One in 10 British Columbians has kidney disease.
That’s a staggering number. Take a look around you, at your place of work; in your classroom. Chances are, someone you know may have kidney disease. There’s also a good chance they don’t know it yet, because the symptoms are so slight in the early stages.
Therein lies one of the biggest hurdles of dealing with the disease.
The key to preventing or delaying a life on dialysis, or a kidney transplant, is early detection. So, what are the keys to early detection?
First, answer the following questions:
• Are you diabetic?
• Do you have high blood pressure?
• Do you have heart disease?
• Does your family have a history of kidney disease?
A “yes” answer to any of these questions sets you at a higher risk for kidney disease.
Testing is a simple procedure (a blood test and a urine test) that can be done along with your regularly scheduled check-up. Even if the aforementioned quiz produced all “no” answers, a medical test is always a good preventative measure. The alternative is unpleasant.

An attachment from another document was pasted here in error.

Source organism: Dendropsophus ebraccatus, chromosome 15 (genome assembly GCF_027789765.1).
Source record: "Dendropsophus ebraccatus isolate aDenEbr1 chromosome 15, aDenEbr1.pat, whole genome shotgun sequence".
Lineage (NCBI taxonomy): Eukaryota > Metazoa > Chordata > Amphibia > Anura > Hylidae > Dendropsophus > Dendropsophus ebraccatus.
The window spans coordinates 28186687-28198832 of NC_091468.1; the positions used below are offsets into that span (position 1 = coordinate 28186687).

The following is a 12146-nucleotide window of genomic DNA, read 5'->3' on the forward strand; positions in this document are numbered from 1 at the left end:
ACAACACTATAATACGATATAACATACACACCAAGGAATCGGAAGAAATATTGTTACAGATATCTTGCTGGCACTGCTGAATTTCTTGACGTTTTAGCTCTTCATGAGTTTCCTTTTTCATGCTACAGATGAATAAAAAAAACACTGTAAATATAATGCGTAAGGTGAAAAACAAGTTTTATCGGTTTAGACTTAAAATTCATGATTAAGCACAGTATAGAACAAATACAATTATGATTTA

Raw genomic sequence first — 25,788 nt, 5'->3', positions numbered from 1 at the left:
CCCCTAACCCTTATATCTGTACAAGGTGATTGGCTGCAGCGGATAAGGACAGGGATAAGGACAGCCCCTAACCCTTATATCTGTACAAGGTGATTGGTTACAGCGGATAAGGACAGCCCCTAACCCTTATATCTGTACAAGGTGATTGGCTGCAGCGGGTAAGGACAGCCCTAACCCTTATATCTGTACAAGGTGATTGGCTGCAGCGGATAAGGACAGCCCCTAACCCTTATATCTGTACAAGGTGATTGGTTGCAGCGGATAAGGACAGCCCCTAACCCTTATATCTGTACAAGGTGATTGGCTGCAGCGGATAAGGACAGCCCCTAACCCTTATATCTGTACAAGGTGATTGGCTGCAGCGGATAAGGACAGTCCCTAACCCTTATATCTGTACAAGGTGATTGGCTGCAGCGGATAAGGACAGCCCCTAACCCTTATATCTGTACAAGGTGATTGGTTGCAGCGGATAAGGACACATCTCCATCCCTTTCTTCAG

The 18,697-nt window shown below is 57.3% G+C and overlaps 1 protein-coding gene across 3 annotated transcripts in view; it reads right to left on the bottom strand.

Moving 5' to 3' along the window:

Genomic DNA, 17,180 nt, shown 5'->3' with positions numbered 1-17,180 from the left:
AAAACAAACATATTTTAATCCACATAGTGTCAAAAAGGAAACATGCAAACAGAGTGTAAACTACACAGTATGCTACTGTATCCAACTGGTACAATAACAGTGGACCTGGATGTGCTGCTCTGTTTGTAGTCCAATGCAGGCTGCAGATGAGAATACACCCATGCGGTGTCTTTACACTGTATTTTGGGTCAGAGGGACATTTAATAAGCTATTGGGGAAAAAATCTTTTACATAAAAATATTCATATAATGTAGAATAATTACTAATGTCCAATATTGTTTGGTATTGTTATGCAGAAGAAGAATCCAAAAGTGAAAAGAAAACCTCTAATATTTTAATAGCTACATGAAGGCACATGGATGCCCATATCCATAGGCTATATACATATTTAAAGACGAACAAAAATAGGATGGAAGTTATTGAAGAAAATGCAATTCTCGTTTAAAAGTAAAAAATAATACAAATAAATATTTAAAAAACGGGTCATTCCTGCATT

There are 622 British Columbians are on a waitlist for kidney transplant (as of Feb. 29, 2020). The median wait time for a kidney is 2.7 years. The median survival in B.C. is 48 months.
Sobering statistics, indeed.
The Kidney Foundation of Canada, BC & Yukon is on a mission to reduce those numbers, but in order to achieve that, more donors are needed.
The unique advantage people in need of a kidney have over others awaiting organ transplants is that people only need one kidney to survive; living donation is an option. Also, a living kidney transplant is the most successful of all transplant procedures.
These are only advantages to those with kidney disease if those with two healthy kidneys sign up for the living donation program.
For more information on the living donation program, go to kidney.ca
March is Kidney Month in Canada and the United States. Make a difference. You could be saving the life of someone sitting next to you.